The Translator KGS API [8] was developed as part of the Translator program and specifies a standard protocol for expressing a query as a graph of Biolink data elements that can be resolved into a KG consisting of nodes and edges from multiple knowledge sources and mappings between the KG and specific elements of the query. The Translator KGS API, therefore, enables a semantically coherent and technologically uniform query pattern over a federated, but otherwise heterogeneous, knowledge network.

TranQL Query Language

The TranQL query language consists of a lexical analyzer, parser, and abstract syntax tree. The lexical analyzer recognizes a query language with the structure shown in Figure 1.

Figure 1. Structure of the query language.
View this figure

The “set” command assigns a value to a variable. The “select” command specifies a query graph of linked Biolink concepts. The query graph provides the framework for the resultant federated knowledge network. The “from” clause specifies the Translator KGS API. The invoked Translator KGS API endpoints return nodes and edges that conform to the semantic structure defined by the query graph. The optional “where” clause begins a list of constraints. Constraints can specify a value for an element of the query graph, supply options for the service invocation, or filter results. The “select” command may include a “set” command. For example, one form uses a JSON path query to extract an element of the resultant KG and assign it to a variable; another form assigns the entire KG to a variable. Finally, the “create graph” statement sends the resultant named KG to a service for storage.

TranQL Web Application

The TranQL web application includes several components that together support interactive exploration: the TranQL query schema, TranQL backplane, and TranQL user interface (UI). The TranQL UI is a single-page web application that includes a query editor, cache function, graph visualization environment, answer viewer, and visualization controls.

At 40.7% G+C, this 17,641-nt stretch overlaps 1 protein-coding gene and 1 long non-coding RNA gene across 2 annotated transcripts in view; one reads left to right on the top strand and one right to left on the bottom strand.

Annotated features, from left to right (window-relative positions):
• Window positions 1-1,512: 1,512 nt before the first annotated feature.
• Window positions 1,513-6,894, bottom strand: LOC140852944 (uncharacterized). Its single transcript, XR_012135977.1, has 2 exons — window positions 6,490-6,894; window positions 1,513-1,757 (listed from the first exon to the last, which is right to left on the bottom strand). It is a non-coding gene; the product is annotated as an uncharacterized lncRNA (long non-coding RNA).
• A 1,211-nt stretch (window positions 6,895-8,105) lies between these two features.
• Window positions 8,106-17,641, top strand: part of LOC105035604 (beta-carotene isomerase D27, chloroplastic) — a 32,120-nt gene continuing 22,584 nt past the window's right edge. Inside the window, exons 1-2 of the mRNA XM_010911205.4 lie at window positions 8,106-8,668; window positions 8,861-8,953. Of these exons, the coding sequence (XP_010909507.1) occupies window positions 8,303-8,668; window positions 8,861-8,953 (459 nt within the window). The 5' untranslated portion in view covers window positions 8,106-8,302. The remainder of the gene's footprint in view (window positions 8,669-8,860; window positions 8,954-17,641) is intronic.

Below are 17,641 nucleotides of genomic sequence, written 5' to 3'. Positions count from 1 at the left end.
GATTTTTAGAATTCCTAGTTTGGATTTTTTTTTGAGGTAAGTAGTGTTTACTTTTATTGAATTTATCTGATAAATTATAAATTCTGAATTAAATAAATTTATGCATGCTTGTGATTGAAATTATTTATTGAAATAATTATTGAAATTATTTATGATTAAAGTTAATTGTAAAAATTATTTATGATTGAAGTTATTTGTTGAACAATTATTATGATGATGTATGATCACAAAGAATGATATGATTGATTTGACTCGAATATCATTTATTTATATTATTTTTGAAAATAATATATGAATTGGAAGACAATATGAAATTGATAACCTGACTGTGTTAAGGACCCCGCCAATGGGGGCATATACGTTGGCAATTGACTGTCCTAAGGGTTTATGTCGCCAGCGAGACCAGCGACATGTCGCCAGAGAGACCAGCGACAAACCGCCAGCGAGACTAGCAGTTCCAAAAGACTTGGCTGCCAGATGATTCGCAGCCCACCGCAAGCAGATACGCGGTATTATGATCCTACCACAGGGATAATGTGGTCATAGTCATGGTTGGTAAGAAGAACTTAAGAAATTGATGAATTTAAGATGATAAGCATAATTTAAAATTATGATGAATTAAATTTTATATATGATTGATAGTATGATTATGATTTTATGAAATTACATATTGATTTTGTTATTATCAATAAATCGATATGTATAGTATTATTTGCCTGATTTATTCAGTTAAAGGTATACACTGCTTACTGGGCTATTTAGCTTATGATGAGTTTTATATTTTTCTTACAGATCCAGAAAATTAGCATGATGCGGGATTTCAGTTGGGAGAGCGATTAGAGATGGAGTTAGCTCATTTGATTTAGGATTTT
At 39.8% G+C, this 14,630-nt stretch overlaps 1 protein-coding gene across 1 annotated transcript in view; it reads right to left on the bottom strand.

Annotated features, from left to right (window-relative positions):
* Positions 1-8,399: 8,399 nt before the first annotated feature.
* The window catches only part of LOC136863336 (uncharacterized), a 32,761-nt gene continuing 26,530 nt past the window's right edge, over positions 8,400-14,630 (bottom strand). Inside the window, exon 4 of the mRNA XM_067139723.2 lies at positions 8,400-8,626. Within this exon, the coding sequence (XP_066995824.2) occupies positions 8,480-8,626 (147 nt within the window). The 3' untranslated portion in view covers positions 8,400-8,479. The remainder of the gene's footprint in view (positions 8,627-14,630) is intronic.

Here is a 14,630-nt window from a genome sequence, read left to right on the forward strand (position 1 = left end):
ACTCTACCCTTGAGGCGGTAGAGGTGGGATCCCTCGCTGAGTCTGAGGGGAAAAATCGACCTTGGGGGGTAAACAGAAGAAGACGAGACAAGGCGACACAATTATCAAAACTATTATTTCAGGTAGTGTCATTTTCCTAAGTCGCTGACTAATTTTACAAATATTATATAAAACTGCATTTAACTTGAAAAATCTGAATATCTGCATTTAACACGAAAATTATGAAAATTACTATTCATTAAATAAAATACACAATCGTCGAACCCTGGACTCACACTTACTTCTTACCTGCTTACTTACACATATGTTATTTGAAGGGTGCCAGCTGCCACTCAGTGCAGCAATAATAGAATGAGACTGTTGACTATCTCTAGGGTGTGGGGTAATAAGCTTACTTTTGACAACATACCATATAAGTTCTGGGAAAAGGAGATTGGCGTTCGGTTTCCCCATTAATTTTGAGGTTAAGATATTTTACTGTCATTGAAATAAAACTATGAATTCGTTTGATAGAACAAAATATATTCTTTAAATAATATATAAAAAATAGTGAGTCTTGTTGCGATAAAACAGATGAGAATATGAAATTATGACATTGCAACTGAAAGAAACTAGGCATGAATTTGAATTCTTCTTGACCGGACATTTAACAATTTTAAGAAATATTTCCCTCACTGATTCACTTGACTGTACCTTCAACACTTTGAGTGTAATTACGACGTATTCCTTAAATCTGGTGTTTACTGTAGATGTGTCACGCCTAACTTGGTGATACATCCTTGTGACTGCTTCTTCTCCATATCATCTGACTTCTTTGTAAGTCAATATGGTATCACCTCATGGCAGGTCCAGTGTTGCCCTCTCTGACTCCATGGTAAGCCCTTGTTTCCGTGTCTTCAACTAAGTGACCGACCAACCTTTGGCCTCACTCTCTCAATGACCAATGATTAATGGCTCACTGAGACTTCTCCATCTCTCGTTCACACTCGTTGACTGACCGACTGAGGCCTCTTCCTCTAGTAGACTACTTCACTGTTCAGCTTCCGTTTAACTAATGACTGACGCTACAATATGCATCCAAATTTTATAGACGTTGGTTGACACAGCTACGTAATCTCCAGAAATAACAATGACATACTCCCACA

TranQL Schema

The TranQL schema declares Translator KGS API endpoints and associates each one with a graph of the kinds of entity transitions it supports. These semantic transition “maps” are obtained from each endpoint. They describe the capabilities of endpoints in terms of the Biolink data model. Each endpoint is represented as a hierarchy in which the first level is an entity, the second is an entity, and the third is a relationship between the 2 entities. TranQL’s schema merges these transition maps into a unified KG. “Select” statements, containing the schema endpoint in the “from” clause, enable query planning. Planning compares each step in the query graph with the schema’s possible transitions to construct a plan for service invocations. The engine executes the plan by sending fragments of the query graph to those services able to complete the request. It then passes the results from one query segment to the next query segment and merges the composite results. Importantly, metadata indicating the provenance of each node and edge in the graph are preserved.

TranQL Backplane

The TranQL backplane is an OpenAPI implemented as a protocol normalization layer over the federated Translator KGS API endpoints. The backplane standardizes incompatibilities and separates the details of service invocations from the query language. When invoking backplane services, the “from” clause specifies an abbreviated syntax, thereby avoiding the need to specify the HTTP protocol, domain name, and port syntax to a specific service. The TranQL OpenAPI processes TranQL queries by parsing the query, planning service-specific questions that are implied by the query, executing those queries by invoking the backplane, collecting answers from services, and merging those answers into a single Translator KGS API–compliant response.

Query Editor and Cache Function